It's been a long day- the second longest of my journey so far. I've lost track of distance and time. My GPS hasn't- 37km over 11 hours. A more accurate summary: a long way, over a long time.

I've climbed over 1000 metres and find myself on a windy plateau. The still dead silence of the lower reaches of the valleys now only exist in my memory. I put on two more layers and walk along a road. A road! There are cars and people again. The novelty is intoxicating.

There is much that is new, but there is also a lot that is now missing. For example: trees, shelter. Isolation. Easy camping spots. In fact, there's nothing like that here- a single track road through a flat landscapes with scattered houses on either side.

I could put up my tent anywhere and it wouldn't be a problem, but I would be disturbed by curious passers-by. My safety instinct also isn't happy with the notion of such blasé pitching.

Dusk has crept in while I wander and think. Time is short. I amble past a house, and a man in a checkered scarf and smart shoes nods a hello. By force of habit, I take this as an invitation to ask if I can camp in his garden. "Where in my garden?" he asks. I point at a flat patch.

He inspects it, then says simply, "no." He walks back towards his house and I follow to apologise for asking. Before I can speak, he parts the curtains of an outhouse to reveal a living-room set up inside. "This is where my friends and I hang out. You should sleep here instead."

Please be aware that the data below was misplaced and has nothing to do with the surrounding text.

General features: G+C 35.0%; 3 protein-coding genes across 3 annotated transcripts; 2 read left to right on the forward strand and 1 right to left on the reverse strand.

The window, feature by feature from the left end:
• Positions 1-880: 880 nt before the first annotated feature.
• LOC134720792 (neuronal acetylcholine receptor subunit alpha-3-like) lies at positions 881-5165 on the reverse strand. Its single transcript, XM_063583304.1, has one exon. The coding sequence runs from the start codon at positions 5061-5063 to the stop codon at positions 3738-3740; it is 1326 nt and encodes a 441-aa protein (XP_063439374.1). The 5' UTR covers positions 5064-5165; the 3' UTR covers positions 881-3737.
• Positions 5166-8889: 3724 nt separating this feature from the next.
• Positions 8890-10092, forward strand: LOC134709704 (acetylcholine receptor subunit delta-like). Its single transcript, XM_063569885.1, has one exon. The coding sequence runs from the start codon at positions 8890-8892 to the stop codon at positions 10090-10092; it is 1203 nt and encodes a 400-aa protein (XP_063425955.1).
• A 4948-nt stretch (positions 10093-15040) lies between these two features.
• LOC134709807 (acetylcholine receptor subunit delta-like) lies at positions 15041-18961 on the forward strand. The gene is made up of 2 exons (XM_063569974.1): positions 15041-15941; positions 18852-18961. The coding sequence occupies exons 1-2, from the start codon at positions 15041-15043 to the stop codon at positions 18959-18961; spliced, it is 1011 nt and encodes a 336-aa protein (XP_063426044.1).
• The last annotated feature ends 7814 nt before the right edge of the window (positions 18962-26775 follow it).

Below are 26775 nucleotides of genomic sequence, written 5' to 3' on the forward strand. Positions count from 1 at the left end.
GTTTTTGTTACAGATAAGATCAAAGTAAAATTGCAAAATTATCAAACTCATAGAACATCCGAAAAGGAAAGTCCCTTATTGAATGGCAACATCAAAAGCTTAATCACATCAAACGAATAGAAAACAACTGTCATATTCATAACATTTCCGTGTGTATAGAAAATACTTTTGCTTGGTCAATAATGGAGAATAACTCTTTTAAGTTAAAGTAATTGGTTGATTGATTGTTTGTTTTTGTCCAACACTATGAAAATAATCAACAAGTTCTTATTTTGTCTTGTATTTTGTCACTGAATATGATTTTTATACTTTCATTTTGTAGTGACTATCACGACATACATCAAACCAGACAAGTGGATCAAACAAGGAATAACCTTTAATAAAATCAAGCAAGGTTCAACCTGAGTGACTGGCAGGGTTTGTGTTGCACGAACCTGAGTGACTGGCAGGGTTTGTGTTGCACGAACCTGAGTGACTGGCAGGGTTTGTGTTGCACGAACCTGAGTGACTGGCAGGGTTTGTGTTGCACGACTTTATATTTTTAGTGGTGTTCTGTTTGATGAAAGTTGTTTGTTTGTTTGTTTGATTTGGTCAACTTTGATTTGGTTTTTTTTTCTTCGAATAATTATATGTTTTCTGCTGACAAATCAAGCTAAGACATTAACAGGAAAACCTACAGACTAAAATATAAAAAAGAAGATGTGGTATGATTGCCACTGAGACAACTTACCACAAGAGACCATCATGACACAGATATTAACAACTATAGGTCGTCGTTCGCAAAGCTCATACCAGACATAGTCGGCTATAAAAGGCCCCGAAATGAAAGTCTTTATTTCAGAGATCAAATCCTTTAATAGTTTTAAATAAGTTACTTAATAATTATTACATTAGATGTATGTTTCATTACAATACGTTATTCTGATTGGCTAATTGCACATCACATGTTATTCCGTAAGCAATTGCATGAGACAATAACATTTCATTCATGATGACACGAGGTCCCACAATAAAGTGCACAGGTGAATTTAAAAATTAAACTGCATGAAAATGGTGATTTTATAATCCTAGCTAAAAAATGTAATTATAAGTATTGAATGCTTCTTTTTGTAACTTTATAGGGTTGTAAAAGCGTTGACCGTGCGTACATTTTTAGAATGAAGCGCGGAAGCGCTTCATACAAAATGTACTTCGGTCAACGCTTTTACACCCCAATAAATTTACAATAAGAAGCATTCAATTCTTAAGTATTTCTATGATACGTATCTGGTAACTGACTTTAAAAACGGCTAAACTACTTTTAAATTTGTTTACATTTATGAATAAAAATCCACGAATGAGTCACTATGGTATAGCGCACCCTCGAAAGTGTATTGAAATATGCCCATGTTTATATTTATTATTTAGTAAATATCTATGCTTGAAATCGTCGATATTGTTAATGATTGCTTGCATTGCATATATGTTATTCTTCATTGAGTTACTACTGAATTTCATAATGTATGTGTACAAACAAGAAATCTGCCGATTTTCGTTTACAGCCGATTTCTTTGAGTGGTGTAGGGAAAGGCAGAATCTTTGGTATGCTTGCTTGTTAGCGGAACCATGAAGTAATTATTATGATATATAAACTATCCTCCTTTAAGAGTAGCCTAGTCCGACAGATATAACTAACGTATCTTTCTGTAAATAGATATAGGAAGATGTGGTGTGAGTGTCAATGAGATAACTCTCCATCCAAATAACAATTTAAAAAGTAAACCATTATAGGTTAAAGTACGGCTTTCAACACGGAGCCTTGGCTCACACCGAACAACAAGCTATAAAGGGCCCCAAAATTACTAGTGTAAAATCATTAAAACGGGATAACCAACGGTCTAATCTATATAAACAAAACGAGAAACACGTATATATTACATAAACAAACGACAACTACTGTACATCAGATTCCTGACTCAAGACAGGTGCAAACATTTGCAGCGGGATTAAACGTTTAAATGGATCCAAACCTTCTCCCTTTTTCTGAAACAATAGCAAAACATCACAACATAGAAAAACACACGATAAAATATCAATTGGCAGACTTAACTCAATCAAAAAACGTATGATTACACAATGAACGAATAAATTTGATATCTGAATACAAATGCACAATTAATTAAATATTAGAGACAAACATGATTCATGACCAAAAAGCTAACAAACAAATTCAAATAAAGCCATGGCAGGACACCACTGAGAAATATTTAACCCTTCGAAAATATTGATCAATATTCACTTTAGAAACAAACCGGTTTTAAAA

My new friend is called Mahmoud, and his sons are summoned to meet me. They shake my hand and practice their best 'Hello.' The youngest skips off and returns with a jug, which he holds to his chest and looks patiently up at me.

"You are tired," observes Mahmoud. "Please hold out your hands for washing. After that, take off your shoes and my son will wash your feet. You've had a long day."

I cannot remember the last time someone offered to wash my feet. Almost certainly never. The gesture is so grandly Biblical that it's overwhelming to me, but to Mahmoud and his sons: it's just what you do. Someone has arrived who is tired, so you help them. You do what you can to make them comfortable. It is part of their Islamic faith, and it is part of the Arab culture. It is also an example of their personal humanity, which shines through profoundly.

To walk is to be constantly humbled; by landscapes, by emotions, by people. By gestures and kindnesses. Today is no different.


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